Publisher's Weekly Review - Scattered Bones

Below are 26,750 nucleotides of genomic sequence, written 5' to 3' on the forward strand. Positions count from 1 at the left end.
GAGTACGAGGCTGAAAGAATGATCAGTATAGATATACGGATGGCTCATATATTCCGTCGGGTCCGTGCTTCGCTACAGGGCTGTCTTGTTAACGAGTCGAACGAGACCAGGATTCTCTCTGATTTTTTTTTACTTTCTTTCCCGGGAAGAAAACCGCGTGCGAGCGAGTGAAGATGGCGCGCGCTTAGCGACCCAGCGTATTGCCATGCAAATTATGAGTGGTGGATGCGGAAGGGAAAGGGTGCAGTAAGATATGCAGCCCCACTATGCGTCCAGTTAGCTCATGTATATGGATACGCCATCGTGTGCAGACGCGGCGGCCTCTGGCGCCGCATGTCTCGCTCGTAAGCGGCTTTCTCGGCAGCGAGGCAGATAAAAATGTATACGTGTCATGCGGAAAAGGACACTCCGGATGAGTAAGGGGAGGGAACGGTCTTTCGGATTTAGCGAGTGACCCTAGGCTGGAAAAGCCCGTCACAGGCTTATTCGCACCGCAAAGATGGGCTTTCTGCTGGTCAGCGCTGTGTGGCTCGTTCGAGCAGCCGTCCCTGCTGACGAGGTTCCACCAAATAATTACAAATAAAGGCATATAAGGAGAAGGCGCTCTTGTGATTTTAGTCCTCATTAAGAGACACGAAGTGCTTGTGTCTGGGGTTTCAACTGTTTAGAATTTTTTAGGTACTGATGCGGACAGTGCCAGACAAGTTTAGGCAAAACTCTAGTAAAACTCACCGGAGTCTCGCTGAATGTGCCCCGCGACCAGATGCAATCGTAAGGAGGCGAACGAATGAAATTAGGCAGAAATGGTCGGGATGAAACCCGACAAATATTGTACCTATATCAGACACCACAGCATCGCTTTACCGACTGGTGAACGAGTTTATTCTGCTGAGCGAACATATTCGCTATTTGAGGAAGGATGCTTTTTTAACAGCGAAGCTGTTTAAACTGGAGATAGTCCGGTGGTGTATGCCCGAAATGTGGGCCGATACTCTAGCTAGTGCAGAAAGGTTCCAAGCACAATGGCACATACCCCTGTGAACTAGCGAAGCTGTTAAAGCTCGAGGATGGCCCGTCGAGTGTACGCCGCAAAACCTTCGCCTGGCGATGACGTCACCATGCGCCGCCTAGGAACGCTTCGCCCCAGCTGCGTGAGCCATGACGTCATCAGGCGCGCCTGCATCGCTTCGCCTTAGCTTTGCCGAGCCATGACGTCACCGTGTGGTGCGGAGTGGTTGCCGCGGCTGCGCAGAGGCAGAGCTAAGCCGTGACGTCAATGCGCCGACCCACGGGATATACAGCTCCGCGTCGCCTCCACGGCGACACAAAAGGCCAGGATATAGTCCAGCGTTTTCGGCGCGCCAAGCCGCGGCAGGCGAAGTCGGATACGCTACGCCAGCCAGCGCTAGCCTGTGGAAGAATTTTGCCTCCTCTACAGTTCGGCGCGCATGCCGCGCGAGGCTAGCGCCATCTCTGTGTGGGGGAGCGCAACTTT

Canadian author Siggins, well known for her nonfiction works (including the Governor General's Award–winning Revenge of the Land), deftly turns her hand to historical fiction for the first time to tell the story of the arrival of the 1924 Canadian government's Treaty Party at Pelican Narrows, a small Northern Saskatchewan town inhabited by both European settlers and Rock Cree people. Siggins uses the fanfare that surrounds the arrival of the Treaty Party to explore the characters' histories, seamlessly weaving together tales of immigration, religious missions, band elections, a sweat lodge, winter hunts, a vision quest, and even government assimilation policies. She manages to give a 360-degree view of this remote community in a work that defies all genre categorization: part romance, part mystery, part tragedy, part revenge plot. This is in part because she tells the story from the point of view of seven different narrators, each with a distinct perspective on their community, religion, and the Canadian project of colonization. Disturbing without being upsetting, this novel will delight readers seeking diversion but doesn't whitewash the iniquities of Canada's past. (May)

 

 
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